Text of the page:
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You're referring to Matt Rutherford I believe.

Solo Around the America's Under Sail | An audacious attempt at sailing the Northwest Passage and circumnavigating entirety of both continents, to benefit Chesapeake Region Accessible Boating

I followed his journey picking him up when he had entered the Bering Sea, and followed around until he got back home. I don't recall any mention of any fatigue damage to his Albin Vega. In fact, he subsequently sold that boat, and as far as I'm aware, it is still happily sailing along.

In my opinion, his journey ranks right up there with Slocum.
That's the guy! What an amazing voyage!

As far as I can recall, he had a lot of trouble with the hull -- bulkhead broken loose, mast pushing through the deck, things like that.
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Old 08-11-2015, 12:03   #173
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Re: Most boats have liners; which ones do it best?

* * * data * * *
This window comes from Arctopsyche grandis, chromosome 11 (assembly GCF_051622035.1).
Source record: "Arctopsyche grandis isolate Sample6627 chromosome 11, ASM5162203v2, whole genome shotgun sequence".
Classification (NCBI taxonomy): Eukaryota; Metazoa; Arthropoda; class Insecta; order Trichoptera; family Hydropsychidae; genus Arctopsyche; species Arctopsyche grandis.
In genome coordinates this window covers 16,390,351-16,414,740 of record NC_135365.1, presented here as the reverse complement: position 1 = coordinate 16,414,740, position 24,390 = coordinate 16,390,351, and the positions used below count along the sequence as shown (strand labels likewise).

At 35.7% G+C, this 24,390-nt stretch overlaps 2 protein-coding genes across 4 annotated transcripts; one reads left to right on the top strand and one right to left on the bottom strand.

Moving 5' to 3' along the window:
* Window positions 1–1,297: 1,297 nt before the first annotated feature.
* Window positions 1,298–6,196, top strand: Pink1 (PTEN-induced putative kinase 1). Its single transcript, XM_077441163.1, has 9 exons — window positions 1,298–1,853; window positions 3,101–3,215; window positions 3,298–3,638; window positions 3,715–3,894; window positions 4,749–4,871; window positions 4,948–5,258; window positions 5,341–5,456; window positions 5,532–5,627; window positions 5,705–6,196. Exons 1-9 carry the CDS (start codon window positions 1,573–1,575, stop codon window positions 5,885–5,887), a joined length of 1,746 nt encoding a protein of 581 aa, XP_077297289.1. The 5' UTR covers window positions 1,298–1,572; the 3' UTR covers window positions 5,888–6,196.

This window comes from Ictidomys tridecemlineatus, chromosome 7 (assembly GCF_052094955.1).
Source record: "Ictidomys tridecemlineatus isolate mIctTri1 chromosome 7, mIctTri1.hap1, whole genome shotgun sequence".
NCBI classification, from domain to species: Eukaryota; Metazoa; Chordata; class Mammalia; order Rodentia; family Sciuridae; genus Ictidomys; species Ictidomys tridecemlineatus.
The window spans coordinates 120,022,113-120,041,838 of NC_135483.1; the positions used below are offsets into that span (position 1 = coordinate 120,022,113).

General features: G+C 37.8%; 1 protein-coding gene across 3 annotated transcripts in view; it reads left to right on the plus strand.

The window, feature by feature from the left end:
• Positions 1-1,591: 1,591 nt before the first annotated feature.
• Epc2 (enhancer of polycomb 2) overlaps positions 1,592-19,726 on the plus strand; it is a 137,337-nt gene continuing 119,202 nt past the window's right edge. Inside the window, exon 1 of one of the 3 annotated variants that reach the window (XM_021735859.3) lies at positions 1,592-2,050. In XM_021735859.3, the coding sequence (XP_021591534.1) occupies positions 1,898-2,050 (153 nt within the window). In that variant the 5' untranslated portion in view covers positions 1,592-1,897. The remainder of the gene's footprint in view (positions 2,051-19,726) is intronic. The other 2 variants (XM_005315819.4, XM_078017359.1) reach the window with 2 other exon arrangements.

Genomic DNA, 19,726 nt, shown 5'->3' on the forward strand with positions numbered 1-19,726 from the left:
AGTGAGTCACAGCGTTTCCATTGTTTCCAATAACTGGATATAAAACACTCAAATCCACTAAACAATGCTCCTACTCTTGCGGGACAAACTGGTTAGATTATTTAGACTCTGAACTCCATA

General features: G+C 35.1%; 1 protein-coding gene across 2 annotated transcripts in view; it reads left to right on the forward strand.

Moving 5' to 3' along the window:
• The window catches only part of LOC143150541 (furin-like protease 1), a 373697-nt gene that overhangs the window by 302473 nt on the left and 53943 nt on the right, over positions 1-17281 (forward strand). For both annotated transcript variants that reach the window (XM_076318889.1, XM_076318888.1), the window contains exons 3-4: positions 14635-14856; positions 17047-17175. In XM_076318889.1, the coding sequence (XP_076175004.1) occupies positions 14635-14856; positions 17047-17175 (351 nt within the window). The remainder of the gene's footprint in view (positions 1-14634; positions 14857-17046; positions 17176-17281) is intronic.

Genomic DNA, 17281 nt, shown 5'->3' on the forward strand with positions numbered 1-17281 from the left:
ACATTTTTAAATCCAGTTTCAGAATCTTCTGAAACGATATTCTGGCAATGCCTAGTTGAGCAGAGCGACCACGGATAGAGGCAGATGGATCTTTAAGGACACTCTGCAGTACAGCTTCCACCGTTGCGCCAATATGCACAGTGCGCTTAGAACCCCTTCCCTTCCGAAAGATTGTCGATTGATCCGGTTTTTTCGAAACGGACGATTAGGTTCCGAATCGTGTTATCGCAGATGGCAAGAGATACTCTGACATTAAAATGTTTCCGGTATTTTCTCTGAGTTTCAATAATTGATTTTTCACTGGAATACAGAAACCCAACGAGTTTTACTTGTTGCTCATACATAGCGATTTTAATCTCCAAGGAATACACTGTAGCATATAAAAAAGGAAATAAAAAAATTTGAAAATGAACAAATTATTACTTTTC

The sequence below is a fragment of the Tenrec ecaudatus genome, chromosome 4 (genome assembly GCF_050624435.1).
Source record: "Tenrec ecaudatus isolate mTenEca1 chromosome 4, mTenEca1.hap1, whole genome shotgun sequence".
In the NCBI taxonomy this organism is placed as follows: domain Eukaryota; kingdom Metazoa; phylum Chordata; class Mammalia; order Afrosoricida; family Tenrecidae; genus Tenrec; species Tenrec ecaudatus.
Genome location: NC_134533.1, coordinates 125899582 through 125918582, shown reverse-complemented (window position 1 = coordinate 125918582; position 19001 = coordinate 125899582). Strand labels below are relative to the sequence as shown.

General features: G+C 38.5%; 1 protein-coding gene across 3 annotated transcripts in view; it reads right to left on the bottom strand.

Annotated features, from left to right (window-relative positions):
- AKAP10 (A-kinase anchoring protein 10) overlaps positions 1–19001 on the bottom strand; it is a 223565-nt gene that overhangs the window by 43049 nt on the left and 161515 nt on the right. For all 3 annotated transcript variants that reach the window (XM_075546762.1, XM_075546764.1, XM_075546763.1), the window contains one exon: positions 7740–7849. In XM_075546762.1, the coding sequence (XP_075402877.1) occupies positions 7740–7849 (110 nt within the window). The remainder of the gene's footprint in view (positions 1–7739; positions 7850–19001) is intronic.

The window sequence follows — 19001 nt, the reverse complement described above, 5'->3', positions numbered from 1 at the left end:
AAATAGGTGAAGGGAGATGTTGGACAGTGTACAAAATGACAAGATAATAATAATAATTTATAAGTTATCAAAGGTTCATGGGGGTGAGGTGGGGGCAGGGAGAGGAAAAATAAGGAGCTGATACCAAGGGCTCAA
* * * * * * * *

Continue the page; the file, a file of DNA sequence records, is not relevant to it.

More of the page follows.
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That's the guy! What an amazing voyage!

As far as I can recall, he had a lot of trouble with the hull -- bulkhead broken loose, mast pushing through the deck, things like that.
Come to think of it, I now do recall he had an issue with the bulkhead under the mast that kept shifting and groaning. The mast I think he repaired and bolstered before the journey... can't recall now.

Regardless, your right, what a voyage and adventure. And goes to show what a tough little boat a 40 year old Albin Vega is. I'm pretty sure they had no liners.
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Old 08-11-2015, 15:25   #174